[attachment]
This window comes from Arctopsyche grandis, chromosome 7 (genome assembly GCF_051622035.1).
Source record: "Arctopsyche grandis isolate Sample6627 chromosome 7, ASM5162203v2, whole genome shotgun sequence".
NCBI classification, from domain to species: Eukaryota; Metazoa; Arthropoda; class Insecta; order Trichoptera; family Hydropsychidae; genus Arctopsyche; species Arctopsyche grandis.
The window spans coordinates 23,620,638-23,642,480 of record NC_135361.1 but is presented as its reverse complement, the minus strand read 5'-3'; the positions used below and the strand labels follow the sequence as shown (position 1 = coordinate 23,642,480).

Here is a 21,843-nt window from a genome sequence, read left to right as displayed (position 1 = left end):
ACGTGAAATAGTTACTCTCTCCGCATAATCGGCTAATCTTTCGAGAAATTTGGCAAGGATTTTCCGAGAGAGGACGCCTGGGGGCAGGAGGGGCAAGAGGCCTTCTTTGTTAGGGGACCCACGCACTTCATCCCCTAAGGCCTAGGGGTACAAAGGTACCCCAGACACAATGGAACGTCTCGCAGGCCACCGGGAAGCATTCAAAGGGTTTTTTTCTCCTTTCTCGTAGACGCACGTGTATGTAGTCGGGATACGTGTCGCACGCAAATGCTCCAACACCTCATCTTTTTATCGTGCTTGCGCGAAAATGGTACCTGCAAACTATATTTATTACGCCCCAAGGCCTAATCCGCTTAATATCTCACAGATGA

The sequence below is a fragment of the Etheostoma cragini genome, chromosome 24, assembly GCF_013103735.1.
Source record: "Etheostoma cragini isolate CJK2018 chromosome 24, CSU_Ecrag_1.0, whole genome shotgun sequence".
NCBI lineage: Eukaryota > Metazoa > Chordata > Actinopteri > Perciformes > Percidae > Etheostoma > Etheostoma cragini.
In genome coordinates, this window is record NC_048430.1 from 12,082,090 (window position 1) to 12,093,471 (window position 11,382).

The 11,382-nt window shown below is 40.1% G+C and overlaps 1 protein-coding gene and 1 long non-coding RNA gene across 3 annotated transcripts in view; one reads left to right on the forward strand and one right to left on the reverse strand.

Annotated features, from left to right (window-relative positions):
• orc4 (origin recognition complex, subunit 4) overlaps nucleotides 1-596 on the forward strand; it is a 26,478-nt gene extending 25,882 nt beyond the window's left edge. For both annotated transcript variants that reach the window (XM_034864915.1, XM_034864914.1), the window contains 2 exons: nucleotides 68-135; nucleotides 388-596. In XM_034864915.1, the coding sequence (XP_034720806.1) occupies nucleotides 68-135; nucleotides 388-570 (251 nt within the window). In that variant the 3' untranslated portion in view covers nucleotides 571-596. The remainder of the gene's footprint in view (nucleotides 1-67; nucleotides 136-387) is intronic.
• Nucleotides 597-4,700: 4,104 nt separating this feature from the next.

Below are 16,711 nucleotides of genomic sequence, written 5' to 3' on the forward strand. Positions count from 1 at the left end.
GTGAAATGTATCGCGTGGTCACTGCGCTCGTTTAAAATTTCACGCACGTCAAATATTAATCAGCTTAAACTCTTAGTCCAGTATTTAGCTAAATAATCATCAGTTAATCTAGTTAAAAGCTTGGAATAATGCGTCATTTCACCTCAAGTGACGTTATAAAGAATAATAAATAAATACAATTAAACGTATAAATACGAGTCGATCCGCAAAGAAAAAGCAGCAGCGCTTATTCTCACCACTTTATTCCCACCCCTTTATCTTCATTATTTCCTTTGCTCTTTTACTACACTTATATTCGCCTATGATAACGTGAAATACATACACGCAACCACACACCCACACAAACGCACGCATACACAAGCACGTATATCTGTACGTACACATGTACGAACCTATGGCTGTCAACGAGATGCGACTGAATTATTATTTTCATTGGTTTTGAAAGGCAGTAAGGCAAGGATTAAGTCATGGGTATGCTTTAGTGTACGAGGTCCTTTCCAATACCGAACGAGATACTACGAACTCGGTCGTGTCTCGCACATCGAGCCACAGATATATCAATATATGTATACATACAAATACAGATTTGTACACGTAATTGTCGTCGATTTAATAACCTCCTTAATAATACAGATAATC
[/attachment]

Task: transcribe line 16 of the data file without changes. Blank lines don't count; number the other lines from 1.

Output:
GTGAAATGTATCGCGTGGTCACTGCGCTCGTTTAAAATTTCACGCACGTCAAATATTAATCAGCTTAAACTCTTAGTCCAGTATTTAGCTAAATAATCATCAGTTAATCTAGTTAAAAGCTTGGAATAATGCGTCATTTCACCTCAAGTGACGTTATAAAGAATAATAAATAAATACAATTAAACGTATAAATACGAGTCGATCCGCAAAGAAAAAGCAGCAGCGCTTATTCTCACCACTTTATTCCCACCCCTTTATCTTCATTATTTCCTTTGCTCTTTTACTACACTTATATTCGCCTATGATAACGTGAAATACATACACGCAACCACACACCCACACAAACGCACGCATACACAAGCACGTATATCTGTACGTACACATGTACGAACCTATGGCTGTCAACGAGATGCGACTGAATTATTATTTTCATTGGTTTTGAAAGGCAGTAAGGCAAGGATTAAGTCATGGGTATGCTTTAGTGTACGAGGTCCTTTCCAATACCGAACGAGATACTACGAACTCGGTCGTGTCTCGCACATCGAGCCACAGATATATCAATATATGTATACATACAAATACAGATTTGTACACGTAATTGTCGTCGATTTAATAACCTCCTTAATAATACAGATAATC